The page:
“Outside-the-game” luck occurs when something prevents the system from working properly, such as a blown call, or if a player breaks the rules and doesn't get caught (e.g. steroids). In this case it is true that the best team might not win, but it is not the system's fault; instead, the system’s rules were violated. In other words, if a team loses on a blown call, we do not have a case of the best team not winning, but rather a case of an asterisk-tainted “winner”.

“Inside-the-game” luck occurs when something very unlikely influences the game – say, when the opposing team’s defensive back makes a game-winning interception he would only rarely make. It is tempting to say that, in such a case, the best team would not win. But if a player makes a play he would make only one in a hundred times, it is still the result of skill in some sense, as it’s possible that most players (or at least most people) would only make it one out of a thousand times.

I think that “luck” is a perfectly sensible term that we use meaningfully most of the time. I only mean to argue that it is beyond the ability of language to separate out factors like luck and skill as clearly as we often think we do. The fact is, once you are talking about real-life teams playing real-life games, terms like “skill” and “luck” are clumsily pieced together, and break down a whole into parts in a way that can never really work that well. Luck and skill are everywhere and they are nowhere. We might want to believe that the truly best team is the one that would win in a luck-free environment, but “luck-free” is nonsense, as are the notions of a team whose “raw skill is highest”. For these terms to have meaning there must be things in reality to which they correspond, but in real life no such thing exists. In our imaginary case of the once-in-a-hundred interception the arbitrariness and ultimate impossibility of deciding whether it was a result of luck or skill is very clear.

Given this, it’s hard to say that “luck” keeps the best team from winning; it is rarely if ever that simple. So I can now state, hopefully even more convincingly than before, that what makes a best team best are results only, where “results” = a team's status as decided by a system, despite any claims about luck or skill. The statement “the best team did not win” is self-contradictory, and so then are critiques of championship systems that are based on that idea. A championship system defines, not identifies, the best team, and can therefore never be mistaken.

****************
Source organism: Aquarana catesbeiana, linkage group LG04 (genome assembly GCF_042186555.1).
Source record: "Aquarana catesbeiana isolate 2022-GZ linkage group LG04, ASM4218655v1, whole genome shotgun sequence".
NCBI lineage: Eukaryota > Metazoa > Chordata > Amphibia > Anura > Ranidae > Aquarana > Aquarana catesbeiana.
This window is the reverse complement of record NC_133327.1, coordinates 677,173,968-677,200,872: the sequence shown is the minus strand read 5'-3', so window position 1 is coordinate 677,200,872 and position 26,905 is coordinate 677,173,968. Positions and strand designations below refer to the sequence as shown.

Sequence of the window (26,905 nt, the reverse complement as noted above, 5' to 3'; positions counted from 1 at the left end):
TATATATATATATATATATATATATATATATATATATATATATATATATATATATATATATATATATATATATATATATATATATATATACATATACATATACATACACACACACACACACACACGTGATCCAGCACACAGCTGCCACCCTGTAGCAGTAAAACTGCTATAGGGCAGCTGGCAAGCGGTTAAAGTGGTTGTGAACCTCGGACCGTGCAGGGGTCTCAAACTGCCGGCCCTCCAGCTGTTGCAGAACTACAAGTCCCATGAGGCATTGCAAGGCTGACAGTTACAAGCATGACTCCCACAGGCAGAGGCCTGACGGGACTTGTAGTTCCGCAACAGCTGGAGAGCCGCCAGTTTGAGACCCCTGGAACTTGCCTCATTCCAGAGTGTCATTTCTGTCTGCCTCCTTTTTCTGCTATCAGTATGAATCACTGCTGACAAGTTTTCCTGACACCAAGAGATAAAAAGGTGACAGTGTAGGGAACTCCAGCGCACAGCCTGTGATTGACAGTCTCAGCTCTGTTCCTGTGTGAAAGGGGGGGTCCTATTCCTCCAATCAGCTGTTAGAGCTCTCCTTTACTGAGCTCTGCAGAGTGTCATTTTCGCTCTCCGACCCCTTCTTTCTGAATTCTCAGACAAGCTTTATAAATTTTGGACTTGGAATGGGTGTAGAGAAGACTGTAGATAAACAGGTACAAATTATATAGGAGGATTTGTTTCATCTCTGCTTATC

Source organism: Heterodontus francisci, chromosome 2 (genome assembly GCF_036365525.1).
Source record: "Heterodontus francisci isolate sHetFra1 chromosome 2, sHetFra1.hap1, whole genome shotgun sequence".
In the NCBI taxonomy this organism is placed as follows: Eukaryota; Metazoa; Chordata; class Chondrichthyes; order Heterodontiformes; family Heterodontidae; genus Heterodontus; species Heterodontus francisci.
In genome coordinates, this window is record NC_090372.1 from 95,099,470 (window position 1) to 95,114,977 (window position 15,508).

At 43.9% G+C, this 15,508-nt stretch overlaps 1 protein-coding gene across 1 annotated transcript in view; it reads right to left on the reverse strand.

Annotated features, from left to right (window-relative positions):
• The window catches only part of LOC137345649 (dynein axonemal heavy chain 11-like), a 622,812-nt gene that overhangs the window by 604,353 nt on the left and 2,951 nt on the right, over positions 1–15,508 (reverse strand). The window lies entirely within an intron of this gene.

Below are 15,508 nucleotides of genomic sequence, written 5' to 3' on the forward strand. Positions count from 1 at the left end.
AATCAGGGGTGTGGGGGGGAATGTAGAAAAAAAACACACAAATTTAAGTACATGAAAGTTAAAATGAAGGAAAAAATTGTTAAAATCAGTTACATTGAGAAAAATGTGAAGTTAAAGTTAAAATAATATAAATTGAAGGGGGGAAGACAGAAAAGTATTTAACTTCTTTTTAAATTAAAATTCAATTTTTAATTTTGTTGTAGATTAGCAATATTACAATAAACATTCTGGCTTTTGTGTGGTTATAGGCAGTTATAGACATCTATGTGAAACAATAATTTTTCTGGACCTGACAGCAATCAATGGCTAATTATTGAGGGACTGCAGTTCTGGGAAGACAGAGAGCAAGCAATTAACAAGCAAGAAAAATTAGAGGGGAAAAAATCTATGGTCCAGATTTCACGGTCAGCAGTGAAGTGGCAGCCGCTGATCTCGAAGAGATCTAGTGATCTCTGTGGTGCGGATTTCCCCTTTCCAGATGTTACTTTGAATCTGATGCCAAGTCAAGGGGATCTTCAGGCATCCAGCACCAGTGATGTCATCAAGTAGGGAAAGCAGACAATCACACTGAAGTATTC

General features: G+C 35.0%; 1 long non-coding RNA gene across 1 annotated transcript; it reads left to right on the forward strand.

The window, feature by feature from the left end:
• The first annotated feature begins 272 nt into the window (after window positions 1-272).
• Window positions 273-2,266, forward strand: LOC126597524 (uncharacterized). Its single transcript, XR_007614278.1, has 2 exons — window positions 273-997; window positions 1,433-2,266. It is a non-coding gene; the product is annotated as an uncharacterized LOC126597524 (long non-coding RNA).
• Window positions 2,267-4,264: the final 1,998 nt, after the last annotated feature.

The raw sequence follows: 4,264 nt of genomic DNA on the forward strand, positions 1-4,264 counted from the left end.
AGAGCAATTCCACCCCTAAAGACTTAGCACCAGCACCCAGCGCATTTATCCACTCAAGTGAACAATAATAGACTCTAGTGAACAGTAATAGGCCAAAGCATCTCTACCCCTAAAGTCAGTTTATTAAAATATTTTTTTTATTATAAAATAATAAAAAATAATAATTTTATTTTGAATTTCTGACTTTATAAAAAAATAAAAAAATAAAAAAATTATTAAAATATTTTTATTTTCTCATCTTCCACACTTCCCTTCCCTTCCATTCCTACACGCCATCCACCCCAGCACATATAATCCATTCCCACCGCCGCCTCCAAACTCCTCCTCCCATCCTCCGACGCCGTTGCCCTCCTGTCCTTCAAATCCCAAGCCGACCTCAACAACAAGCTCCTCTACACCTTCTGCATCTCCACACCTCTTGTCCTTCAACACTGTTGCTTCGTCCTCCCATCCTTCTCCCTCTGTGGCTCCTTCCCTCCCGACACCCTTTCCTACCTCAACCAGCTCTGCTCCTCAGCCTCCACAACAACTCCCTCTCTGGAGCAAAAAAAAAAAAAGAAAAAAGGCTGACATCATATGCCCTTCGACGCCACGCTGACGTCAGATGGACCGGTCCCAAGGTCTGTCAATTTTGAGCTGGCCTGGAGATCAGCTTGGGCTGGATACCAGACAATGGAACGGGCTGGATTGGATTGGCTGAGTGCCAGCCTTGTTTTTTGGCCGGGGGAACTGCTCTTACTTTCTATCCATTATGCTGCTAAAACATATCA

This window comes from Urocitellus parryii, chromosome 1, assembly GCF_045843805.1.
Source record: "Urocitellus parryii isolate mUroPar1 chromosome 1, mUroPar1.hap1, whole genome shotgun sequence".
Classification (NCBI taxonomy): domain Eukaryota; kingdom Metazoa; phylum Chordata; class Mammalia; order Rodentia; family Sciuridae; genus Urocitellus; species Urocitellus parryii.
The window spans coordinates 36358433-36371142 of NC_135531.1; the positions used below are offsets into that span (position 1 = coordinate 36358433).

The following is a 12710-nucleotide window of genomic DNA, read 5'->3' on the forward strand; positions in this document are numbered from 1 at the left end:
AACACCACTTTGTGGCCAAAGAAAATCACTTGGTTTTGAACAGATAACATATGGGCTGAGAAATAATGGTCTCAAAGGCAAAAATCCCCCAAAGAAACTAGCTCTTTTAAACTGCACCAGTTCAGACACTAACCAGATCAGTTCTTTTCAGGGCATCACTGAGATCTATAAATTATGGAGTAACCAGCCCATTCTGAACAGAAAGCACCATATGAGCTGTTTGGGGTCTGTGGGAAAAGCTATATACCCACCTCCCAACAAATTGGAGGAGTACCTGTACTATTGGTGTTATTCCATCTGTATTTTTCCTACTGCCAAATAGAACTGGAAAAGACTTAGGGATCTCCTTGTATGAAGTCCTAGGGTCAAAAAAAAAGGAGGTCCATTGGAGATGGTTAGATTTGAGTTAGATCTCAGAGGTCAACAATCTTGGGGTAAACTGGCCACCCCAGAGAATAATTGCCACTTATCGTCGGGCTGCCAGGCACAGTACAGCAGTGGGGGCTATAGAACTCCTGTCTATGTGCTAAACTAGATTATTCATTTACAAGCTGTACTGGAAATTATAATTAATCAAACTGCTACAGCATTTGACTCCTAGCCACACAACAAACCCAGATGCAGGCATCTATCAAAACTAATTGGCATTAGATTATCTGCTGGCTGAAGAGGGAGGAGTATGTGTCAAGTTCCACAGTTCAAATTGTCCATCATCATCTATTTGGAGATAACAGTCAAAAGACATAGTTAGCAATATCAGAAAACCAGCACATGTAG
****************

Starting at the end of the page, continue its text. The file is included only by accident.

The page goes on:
One final question: how do we reconcile this view with the fact that we simply DO tend to prefer one championship system to another? I myself have always preferred the NFL’s single-elimination playoff to the MLB’s best-of-however-many games system. My reason is that I like the idea that each team has only sixty minutes of play to show itself to be superior. For whatever reason, I value that highly – perhaps I myself find clutch performance more personally challenging than tenacity, and I value in others what I myself lack. Whatever the reason, my preference for one system over another is completely personal and has no objective basis, as is the case with anyone’s preferences. These matters of taste are irrelevant to whether a system rightly or wrongly rewards the best team. I hope the reader does not resent that I have taken such a roundabout way just to illustrate that our mere preferences are mere preferences.*

*In this article I have dealt only with those of our preferences between systems that pertain to the qualities of a team themselves. There are other completely different kinds of reasons for preferring one system to another. For example, one might hold that the college football coaches’ poll is flawed because coaches may be biased. This is not the sort of complaint addressed here (and a complaint that can, I think, have an objective basis).

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2 Comments:

At 1:20 PM , Anonymous Anonymous said...

in some situations "clutch performance" and "tenacity" are one in the same...if you get me drift WOO HOO HOO!!

 
At 2:25 PM , Anonymous Chris said...

I haven't read your writing since that college admission essay about teetering on a wall. Really enjoyed this.